Victoriana Steeves Homestead Bed and Breakfast
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Listed on the Canadian Register:
Statement of Significance
Description of Historic Place
The Victoriana Steeves Homestead Bed and Breakfast is a sprawling one-and-a-half and two-storey Carpenter Gothic residence from the mid-19th century. Reverend John Hughes built this house in 1860 while he was minister of the Hillsborough Baptist Church. It is located on Pleasant Street in Hillsborough.
The heritage value of the Victoriana Steeves Homestead Bed and Breakfast rests with the impact its second owners exerted on the mining industry throughout Atlantic Canada and for its architecture.
Captain James Blight Sr., (his title, ‘Captain’, is a Cornish term for, ‘contractor’), was a tin mine developer who emigrated from Cornwall, England to Boston, circa 1848. His American employer, Fowler and Co., transferred him to Hillsborough in 1845 to manage their gypsum quarries. In 1870, Rev. Hughes accepted another ministry and the Blight family acquired his house and made it their home for the following century.
Captain Blight became keenly interested in Albert County’s albertite deposits. However, the deposit at Albert Mines was very confined and already under heavy development. For ten years he prospected for a new rich vein, even employing a revolutionary tool, the diamond drill, but was unable to locate the mineral in sufficient amounts to warrant a mine. His coal mining interests bore more fruit. He located and developed the Dominion Coal Mines in Pictou, and the Fenwick mine in Cumberland Co., Nova Scotia. James Blight Sr. died in 1890. His son, James Blight Jr., born in Hillsborough in 1856, followed in his father’s footsteps. Working with J. B. King Co., New York, he developed the gypsum quarries in Windsor, N.S. In 1890, he began developing a body of white plaster, or Plaster of Paris at Demoiselle Creek near Hillsborough. It was pure, hard and brilliant white enough to be used straight from the quarry to mould statues, figurines and pottery. In 1920 the third generation of the Blight family moved to the fore. James S. Blight studied engineering at Mount Allison and McGill and became manager of the Albert Manufacturing Co. which, by that time, had taken over his father’s gypsum operation. George and Barry Blight were superintendents at the plaster mill. The family sold the house in 1969.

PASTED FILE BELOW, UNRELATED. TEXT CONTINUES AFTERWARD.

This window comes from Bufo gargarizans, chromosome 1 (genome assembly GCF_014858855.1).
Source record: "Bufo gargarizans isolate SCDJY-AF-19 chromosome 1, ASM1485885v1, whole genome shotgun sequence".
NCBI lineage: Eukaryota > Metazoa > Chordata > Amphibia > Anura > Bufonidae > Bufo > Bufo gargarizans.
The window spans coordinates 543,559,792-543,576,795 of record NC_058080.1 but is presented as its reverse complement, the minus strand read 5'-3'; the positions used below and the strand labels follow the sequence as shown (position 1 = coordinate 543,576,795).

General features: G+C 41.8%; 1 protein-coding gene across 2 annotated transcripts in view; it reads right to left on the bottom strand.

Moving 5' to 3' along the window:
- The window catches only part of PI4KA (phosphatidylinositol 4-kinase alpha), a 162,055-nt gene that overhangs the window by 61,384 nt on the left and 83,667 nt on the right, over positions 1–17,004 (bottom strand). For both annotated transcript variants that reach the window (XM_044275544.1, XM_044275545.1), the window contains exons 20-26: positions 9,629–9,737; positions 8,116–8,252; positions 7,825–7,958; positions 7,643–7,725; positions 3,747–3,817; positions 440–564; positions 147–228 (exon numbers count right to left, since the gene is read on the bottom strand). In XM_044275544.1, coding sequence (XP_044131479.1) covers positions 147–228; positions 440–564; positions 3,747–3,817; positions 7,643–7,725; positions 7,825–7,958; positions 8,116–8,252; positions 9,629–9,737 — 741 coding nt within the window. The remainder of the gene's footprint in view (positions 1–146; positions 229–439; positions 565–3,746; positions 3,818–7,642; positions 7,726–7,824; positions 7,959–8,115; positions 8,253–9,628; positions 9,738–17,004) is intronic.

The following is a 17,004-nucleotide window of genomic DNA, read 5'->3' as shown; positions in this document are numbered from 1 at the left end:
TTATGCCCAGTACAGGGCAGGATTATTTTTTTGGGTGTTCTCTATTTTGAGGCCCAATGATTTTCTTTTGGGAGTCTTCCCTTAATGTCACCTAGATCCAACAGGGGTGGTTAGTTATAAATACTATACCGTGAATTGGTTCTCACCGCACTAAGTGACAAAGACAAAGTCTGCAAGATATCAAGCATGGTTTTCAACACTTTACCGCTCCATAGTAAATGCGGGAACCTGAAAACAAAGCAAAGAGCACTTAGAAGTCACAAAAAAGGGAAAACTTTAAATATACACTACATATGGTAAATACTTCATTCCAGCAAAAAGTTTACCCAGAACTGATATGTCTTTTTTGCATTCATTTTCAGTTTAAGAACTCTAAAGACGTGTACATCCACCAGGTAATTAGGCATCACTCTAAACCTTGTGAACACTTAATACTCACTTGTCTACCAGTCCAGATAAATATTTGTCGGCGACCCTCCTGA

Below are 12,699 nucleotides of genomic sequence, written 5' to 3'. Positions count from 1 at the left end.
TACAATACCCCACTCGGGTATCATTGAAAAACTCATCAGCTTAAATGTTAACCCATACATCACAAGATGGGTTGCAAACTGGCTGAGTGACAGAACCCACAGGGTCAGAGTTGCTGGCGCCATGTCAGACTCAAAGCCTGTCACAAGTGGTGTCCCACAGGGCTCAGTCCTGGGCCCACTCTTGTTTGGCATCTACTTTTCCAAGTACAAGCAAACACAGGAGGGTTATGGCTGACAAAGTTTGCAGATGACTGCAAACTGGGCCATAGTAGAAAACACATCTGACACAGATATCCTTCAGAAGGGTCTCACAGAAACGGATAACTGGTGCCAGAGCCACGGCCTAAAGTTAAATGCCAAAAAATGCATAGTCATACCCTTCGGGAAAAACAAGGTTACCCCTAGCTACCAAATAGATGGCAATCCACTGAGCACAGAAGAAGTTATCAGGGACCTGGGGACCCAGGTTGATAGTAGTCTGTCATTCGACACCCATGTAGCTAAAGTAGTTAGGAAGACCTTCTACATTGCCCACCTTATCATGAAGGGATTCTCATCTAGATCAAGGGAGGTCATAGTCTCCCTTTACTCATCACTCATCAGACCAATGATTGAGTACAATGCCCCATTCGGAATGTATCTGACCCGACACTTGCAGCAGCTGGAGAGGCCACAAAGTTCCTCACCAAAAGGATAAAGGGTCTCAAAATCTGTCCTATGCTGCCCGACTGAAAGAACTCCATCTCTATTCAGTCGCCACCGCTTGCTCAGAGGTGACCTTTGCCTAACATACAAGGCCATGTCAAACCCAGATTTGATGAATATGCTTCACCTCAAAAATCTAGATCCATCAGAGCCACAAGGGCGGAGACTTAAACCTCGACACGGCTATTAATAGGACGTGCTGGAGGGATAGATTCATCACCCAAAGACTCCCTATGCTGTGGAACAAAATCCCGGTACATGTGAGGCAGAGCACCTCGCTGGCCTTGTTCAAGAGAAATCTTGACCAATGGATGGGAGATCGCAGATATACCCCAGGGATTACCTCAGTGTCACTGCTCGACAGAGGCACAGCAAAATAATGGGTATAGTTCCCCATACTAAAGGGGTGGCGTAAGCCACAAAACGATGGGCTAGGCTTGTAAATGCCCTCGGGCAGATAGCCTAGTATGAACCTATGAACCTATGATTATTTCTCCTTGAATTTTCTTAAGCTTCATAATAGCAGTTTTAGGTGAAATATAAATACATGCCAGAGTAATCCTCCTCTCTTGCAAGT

The Victoriana Steeves Homestead Bed and Breakfast is also recognized for being an excellent example of Carpenter Gothic residential architecture. When Rev. John Hughes built this house in 1860, he employed a style that was not only reflective of rural churches of the time, but was also widely used for presbyteries and other religious residences. The Carpenter Gothic style is expressed in such traditional elements as the steeply-pitched gable roof, the elaborate gingerbread trim and the steep cross-gables. The later one-and-a-half storey additions reflect the style and design of the original residence. Since acquiring the property in 1971 the present owners have worked to restore the spirit of Rev. Hughes’ original flights of architectural fancy. The devotion they have applied to their task shines like a new coat of paint, but penetrates much deeper. Each of the 12 rooms reflects keen attention to historic detail and the grounds are groomed to perfection.
Source: Heritage Hillsborough, William Henry Steeves House Museum, Local Historic Places files
The character-defining elements relating to the exterior of the Victoriana Steeves Homestead Bed and Breakfast include:
- irregular one-and-a-half and two-storey massing;
- steeply-pitched gable roof;
- decorative bargeboard trim on gable ends;
- wooden finals and pendants;
- gable-roofed dormers with double hung windows;
- gable-roofed dormer with three double-hung windows, the centre window having a fanlight;
- two inset red brick chimneys;
- multi-paned bay windows with entablatures;
- double-hung windows;
- oval screen door at one entrance;
- columned veranda with decorative bracketing at capitals;
- cement steps.
Local Governments (NB)
Local Historic Places Program
Municipal Register of Local Historic Places
Theme - Category and Type
- Peopling the Land
- Migration and Immigration
- Developing Economies
- Extraction and Production
- Expressing Intellectual and Cultural Life
- Architecture and Design
Function - Category and Type
- Commerce / Commercial Services
- Hotel, Motel or Inn
- Single Dwelling
Architect / Designer
Rev. John Hughes
Location of Supporting Documentation
William Henry Steeves House Museum, 40 Mill Street, Hillsborough, NB, E4H 2Z8
Cross-Reference to Collection